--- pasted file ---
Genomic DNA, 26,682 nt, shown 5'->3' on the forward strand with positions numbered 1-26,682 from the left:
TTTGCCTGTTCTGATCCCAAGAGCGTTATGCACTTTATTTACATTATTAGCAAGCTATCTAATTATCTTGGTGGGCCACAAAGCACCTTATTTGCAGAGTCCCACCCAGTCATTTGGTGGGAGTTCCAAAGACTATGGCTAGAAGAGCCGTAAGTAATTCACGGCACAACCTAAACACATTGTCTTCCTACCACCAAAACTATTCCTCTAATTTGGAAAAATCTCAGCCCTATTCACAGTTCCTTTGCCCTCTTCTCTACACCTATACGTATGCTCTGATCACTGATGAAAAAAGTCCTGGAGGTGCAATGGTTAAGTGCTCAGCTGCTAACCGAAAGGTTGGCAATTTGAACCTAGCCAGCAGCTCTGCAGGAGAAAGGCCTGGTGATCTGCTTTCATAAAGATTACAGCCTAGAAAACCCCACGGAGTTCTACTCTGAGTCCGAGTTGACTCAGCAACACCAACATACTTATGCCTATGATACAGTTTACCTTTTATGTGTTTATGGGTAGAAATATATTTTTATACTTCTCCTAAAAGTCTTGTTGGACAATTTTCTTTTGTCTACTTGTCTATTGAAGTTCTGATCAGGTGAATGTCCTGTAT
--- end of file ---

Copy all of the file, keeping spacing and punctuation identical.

Genomic DNA, 26,682 nt, shown 5'->3' on the forward strand with positions numbered 1-26,682 from the left:
TTTGCCTGTTCTGATCCCAAGAGCGTTATGCACTTTATTTACATTATTAGCAAGCTATCTAATTATCTTGGTGGGCCACAAAGCACCTTATTTGCAGAGTCCCACCCAGTCATTTGGTGGGAGTTCCAAAGACTATGGCTAGAAGAGCCGTAAGTAATTCACGGCACAACCTAAACACATTGTCTTCCTACCACCAAAACTATTCCTCTAATTTGGAAAAATCTCAGCCCTATTCACAGTTCCTTTGCCCTCTTCTCTACACCTATACGTATGCTCTGATCACTGATGAAAAAAGTCCTGGAGGTGCAATGGTTAAGTGCTCAGCTGCTAACCGAAAGGTTGGCAATTTGAACCTAGCCAGCAGCTCTGCAGGAGAAAGGCCTGGTGATCTGCTTTCATAAAGATTACAGCCTAGAAAACCCCACGGAGTTCTACTCTGAGTCCGAGTTGACTCAGCAACACCAACATACTTATGCCTATGATACAGTTTACCTTTTATGTGTTTATGGGTAGAAATATATTTTTATACTTCTCCTAAAAGTCTTGTTGGACAATTTTCTTTTGTCTACTTGTCTATTGAAGTTCTGATCAGGTGAATGTCCTGTAT